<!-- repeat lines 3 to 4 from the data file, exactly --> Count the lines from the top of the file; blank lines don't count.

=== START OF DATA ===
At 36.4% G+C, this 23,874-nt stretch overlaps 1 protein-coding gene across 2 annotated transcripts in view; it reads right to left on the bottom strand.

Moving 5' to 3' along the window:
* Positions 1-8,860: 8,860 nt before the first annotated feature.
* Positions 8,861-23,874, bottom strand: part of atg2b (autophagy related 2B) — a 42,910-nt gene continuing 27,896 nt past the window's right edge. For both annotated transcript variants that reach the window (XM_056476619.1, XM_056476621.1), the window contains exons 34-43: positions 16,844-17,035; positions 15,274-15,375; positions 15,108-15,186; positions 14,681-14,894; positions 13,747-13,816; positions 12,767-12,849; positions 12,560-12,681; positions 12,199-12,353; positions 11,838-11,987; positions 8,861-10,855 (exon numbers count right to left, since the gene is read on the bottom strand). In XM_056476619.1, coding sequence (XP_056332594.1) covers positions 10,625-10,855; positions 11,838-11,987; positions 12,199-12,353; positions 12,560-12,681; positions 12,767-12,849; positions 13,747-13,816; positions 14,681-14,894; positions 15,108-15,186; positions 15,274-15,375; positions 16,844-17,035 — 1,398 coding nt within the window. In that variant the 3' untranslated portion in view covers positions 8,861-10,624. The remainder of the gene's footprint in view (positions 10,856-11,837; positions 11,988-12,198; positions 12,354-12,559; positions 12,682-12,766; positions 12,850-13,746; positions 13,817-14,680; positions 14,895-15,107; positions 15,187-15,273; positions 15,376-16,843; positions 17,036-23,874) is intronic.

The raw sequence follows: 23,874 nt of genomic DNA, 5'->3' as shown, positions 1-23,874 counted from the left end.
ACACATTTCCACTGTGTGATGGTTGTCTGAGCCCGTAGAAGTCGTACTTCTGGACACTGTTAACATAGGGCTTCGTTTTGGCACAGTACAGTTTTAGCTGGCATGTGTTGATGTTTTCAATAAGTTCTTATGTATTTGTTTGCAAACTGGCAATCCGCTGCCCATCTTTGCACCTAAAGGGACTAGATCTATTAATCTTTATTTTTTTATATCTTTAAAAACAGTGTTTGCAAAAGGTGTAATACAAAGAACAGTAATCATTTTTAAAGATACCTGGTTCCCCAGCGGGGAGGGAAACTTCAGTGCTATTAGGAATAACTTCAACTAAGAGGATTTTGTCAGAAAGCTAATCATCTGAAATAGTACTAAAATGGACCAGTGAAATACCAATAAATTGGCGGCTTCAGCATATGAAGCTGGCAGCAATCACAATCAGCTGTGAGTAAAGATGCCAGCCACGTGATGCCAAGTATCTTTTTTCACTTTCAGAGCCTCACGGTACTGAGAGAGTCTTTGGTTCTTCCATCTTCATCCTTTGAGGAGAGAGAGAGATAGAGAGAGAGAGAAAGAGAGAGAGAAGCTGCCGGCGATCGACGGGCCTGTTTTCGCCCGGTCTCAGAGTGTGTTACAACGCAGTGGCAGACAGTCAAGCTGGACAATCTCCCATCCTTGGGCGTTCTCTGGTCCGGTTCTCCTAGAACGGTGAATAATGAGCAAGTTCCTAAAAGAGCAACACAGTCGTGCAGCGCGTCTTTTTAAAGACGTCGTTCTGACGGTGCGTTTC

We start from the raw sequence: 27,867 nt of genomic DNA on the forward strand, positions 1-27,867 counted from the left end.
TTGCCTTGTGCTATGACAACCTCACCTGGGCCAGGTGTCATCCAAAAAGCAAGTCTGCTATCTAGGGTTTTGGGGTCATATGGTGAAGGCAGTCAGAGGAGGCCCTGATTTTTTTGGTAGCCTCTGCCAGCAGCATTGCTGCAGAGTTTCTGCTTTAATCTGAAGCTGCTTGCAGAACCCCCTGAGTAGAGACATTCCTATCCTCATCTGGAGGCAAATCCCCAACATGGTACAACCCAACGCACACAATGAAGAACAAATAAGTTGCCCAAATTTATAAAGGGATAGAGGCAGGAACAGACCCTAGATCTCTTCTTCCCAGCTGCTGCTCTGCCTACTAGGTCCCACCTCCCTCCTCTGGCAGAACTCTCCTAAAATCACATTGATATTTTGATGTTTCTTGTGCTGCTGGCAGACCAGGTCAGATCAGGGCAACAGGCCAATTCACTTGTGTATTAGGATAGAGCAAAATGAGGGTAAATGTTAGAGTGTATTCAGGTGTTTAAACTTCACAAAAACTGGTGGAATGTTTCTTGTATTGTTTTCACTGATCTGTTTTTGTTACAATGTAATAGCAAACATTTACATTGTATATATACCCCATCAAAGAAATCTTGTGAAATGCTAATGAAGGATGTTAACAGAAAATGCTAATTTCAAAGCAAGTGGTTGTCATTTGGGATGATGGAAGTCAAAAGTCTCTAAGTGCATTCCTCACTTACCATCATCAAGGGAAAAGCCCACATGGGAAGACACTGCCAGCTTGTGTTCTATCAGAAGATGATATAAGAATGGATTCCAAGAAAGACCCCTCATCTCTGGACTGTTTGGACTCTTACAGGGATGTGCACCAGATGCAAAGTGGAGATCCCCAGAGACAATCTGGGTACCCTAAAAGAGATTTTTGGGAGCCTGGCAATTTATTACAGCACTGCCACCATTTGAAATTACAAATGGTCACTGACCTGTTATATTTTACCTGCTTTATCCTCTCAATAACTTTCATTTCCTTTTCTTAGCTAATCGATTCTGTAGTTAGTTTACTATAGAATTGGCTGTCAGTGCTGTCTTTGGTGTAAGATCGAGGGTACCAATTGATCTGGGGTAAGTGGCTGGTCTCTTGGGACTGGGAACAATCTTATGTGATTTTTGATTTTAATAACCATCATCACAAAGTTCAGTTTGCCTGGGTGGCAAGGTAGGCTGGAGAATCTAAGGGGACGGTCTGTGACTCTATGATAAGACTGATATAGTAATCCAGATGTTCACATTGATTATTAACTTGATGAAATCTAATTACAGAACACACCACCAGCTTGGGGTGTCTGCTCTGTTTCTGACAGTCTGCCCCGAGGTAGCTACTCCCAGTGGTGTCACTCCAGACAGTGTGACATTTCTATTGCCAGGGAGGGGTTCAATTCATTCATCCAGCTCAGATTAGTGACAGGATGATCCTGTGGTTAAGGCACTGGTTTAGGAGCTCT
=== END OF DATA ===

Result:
* Positions 1-8,860: 8,860 nt before the first annotated feature.
* Positions 8,861-23,874, bottom strand: part of atg2b (autophagy related 2B) — a 42,910-nt gene continuing 27,896 nt past the window's right edge. For both annotated transcript variants that reach the window (XM_056476619.1, XM_056476621.1), the window contains exons 34-43: positions 16,844-17,035; positions 15,274-15,375; positions 15,108-15,186; positions 14,681-14,894; positions 13,747-13,816; positions 12,767-12,849; positions 12,560-12,681; positions 12,199-12,353; positions 11,838-11,987; positions 8,861-10,855 (exon numbers count right to left, since the gene is read on the bottom strand). In XM_056476619.1, coding sequence (XP_056332594.1) covers positions 10,625-10,855; positions 11,838-11,987; positions 12,199-12,353; positions 12,560-12,681; positions 12,767-12,849; positions 13,747-13,816; positions 14,681-14,894; positions 15,108-15,186; positions 15,274-15,375; positions 16,844-17,035 — 1,398 coding nt within the window. In that variant the 3' untranslated portion in view covers positions 8,861-10,624. The remainder of the gene's footprint in view (positions 10,856-11,837; positions 11,988-12,198; positions 12,354-12,559; positions 12,682-12,766; positions 12,850-13,746; positions 13,817-14,680; positions 14,895-15,107; positions 15,187-15,273; positions 15,376-16,843; positions 17,036-23,874) is intronic.